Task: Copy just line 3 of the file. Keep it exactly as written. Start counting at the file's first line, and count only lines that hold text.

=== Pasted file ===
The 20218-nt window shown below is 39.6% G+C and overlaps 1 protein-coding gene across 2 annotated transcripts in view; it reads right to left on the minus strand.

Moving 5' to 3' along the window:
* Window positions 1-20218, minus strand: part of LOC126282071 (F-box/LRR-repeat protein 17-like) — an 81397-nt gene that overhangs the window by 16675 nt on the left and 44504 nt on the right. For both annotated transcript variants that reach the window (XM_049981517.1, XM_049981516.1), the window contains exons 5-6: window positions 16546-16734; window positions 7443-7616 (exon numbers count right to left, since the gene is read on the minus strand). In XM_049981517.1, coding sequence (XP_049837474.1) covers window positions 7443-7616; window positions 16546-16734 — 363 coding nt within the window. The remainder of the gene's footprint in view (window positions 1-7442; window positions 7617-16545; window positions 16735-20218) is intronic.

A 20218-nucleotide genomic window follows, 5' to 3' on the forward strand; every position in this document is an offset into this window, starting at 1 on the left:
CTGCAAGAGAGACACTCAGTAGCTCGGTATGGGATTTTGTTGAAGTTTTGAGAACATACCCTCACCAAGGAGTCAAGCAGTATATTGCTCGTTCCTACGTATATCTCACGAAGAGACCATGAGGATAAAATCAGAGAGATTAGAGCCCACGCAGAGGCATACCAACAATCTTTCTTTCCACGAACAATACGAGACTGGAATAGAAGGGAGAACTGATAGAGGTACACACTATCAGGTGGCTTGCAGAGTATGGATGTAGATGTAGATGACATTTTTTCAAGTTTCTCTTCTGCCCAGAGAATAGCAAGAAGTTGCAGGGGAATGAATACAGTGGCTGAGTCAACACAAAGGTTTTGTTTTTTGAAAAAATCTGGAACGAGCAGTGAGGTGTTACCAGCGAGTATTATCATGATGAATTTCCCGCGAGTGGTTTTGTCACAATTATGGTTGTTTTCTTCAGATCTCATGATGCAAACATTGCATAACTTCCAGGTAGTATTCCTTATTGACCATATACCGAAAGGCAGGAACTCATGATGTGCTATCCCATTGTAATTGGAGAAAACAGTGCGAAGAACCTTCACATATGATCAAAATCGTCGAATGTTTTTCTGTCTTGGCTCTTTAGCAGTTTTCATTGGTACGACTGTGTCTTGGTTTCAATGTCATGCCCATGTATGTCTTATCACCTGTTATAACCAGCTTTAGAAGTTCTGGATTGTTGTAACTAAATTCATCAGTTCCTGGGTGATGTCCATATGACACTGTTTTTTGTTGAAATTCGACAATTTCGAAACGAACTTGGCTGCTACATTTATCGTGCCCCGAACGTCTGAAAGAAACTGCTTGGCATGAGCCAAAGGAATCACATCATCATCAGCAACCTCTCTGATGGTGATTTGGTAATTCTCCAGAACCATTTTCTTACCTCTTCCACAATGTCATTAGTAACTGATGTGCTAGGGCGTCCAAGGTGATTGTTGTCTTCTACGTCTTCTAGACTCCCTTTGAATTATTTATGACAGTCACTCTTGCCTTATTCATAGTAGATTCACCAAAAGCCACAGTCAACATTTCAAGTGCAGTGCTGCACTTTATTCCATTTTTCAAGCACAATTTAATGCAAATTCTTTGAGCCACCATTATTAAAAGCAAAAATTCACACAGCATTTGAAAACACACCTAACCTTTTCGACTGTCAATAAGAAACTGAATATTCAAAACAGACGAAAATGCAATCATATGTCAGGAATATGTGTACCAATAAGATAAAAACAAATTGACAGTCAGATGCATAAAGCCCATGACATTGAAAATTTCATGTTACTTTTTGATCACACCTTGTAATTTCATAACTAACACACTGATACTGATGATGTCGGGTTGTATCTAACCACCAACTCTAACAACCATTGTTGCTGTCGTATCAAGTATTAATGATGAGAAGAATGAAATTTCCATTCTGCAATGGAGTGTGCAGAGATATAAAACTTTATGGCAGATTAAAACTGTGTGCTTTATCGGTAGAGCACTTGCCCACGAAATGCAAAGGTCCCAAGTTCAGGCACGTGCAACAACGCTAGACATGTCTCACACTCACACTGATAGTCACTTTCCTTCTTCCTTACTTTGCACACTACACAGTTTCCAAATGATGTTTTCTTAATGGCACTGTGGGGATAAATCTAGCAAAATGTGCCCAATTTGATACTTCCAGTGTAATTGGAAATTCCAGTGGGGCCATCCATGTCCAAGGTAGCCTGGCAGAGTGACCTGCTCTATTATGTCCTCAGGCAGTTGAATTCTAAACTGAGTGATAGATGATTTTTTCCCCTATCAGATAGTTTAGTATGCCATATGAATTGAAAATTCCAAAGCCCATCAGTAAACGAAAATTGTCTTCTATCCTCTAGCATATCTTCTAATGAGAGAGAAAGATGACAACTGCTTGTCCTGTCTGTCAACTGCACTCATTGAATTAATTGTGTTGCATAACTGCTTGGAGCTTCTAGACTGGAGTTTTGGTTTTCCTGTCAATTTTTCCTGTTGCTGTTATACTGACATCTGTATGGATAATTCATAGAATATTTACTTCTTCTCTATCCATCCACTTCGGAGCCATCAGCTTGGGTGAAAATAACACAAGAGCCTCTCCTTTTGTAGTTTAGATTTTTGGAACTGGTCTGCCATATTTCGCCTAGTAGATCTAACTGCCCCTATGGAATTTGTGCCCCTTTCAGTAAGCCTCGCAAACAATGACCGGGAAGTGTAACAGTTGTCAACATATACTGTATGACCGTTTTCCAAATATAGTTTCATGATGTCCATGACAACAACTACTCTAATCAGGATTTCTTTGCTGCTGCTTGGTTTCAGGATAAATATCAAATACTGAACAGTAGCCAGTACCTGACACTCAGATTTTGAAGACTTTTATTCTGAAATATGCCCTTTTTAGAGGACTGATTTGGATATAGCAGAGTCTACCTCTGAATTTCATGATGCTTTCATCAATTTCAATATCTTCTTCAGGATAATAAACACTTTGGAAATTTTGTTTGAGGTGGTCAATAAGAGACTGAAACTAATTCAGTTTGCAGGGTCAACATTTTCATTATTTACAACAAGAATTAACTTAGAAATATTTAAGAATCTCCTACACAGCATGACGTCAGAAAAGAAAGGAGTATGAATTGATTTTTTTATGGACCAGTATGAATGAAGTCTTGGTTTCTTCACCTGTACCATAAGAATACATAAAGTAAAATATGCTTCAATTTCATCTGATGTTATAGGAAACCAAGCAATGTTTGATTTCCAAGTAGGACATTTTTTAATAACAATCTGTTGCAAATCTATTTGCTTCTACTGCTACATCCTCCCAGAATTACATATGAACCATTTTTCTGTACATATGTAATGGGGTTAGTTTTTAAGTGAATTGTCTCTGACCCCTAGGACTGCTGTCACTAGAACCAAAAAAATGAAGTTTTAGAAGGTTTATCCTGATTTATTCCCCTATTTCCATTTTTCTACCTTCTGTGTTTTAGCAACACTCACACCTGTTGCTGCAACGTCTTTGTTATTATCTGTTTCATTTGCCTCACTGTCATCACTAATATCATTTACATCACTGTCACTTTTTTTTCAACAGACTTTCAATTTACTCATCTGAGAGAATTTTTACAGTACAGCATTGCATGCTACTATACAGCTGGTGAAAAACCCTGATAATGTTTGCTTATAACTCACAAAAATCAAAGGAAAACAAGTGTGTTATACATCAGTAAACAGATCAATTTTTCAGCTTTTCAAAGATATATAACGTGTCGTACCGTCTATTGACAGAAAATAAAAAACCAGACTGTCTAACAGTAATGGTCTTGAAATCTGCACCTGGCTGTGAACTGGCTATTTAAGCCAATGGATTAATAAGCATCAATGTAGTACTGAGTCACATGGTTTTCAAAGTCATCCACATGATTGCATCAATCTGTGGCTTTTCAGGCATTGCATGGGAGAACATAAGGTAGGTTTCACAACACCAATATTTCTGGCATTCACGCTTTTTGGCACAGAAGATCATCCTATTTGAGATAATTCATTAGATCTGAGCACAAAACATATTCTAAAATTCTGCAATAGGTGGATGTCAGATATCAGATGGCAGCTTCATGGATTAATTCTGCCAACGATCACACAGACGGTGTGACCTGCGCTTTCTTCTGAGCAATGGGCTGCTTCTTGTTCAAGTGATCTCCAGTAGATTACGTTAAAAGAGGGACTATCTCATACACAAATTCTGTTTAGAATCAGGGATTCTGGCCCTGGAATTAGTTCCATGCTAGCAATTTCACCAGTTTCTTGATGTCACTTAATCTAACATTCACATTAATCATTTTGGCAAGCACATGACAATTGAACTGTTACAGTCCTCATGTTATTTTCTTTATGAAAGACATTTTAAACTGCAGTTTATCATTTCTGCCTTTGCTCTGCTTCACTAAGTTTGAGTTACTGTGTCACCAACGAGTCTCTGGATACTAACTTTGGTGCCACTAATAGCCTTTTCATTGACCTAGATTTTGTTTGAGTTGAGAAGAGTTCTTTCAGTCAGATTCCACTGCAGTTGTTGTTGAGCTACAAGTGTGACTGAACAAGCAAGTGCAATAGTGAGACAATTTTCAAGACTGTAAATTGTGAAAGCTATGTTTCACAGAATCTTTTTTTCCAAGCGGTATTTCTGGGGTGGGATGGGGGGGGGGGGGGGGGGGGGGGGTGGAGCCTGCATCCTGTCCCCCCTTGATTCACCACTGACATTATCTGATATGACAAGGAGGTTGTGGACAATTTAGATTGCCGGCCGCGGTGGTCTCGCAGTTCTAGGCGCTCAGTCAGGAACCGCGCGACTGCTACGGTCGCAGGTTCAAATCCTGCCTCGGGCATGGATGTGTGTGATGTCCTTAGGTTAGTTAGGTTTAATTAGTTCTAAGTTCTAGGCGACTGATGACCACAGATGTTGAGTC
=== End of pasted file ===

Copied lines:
* Window positions 1-20218, minus strand: part of LOC126282071 (F-box/LRR-repeat protein 17-like) — an 81397-nt gene that overhangs the window by 16675 nt on the left and 44504 nt on the right. For both annotated transcript variants that reach the window (XM_049981517.1, XM_049981516.1), the window contains exons 5-6: window positions 16546-16734; window positions 7443-7616 (exon numbers count right to left, since the gene is read on the minus strand). In XM_049981517.1, coding sequence (XP_049837474.1) covers window positions 7443-7616; window positions 16546-16734 — 363 coding nt within the window. The remainder of the gene's footprint in view (window positions 1-7442; window positions 7617-16545; window positions 16735-20218) is intronic.